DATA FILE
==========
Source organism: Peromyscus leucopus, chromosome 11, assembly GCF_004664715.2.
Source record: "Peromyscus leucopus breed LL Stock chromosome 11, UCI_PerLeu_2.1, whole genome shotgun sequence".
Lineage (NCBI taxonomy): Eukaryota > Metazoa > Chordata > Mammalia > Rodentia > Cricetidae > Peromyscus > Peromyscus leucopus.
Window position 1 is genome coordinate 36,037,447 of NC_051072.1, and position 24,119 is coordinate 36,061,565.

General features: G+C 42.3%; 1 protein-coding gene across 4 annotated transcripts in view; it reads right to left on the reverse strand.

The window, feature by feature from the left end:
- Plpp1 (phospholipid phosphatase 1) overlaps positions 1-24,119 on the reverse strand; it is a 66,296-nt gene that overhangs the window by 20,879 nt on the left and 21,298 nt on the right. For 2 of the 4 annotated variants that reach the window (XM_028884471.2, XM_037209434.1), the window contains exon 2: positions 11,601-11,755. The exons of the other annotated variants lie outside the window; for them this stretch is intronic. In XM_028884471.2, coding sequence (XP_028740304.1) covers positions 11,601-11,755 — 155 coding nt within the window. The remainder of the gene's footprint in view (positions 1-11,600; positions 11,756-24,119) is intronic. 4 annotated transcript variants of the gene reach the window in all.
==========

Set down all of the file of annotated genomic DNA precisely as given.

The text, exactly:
Source organism: Peromyscus leucopus, chromosome 11, assembly GCF_004664715.2.
Source record: "Peromyscus leucopus breed LL Stock chromosome 11, UCI_PerLeu_2.1, whole genome shotgun sequence".
Lineage (NCBI taxonomy): Eukaryota > Metazoa > Chordata > Mammalia > Rodentia > Cricetidae > Peromyscus > Peromyscus leucopus.
Window position 1 is genome coordinate 36,037,447 of NC_051072.1, and position 24,119 is coordinate 36,061,565.

General features: G+C 42.3%; 1 protein-coding gene across 4 annotated transcripts in view; it reads right to left on the reverse strand.

The window, feature by feature from the left end:
- Plpp1 (phospholipid phosphatase 1) overlaps positions 1-24,119 on the reverse strand; it is a 66,296-nt gene that overhangs the window by 20,879 nt on the left and 21,298 nt on the right. For 2 of the 4 annotated variants that reach the window (XM_028884471.2, XM_037209434.1), the window contains exon 2: positions 11,601-11,755. The exons of the other annotated variants lie outside the window; for them this stretch is intronic. In XM_028884471.2, coding sequence (XP_028740304.1) covers positions 11,601-11,755 — 155 coding nt within the window. The remainder of the gene's footprint in view (positions 1-11,600; positions 11,756-24,119) is intronic. 4 annotated transcript variants of the gene reach the window in all.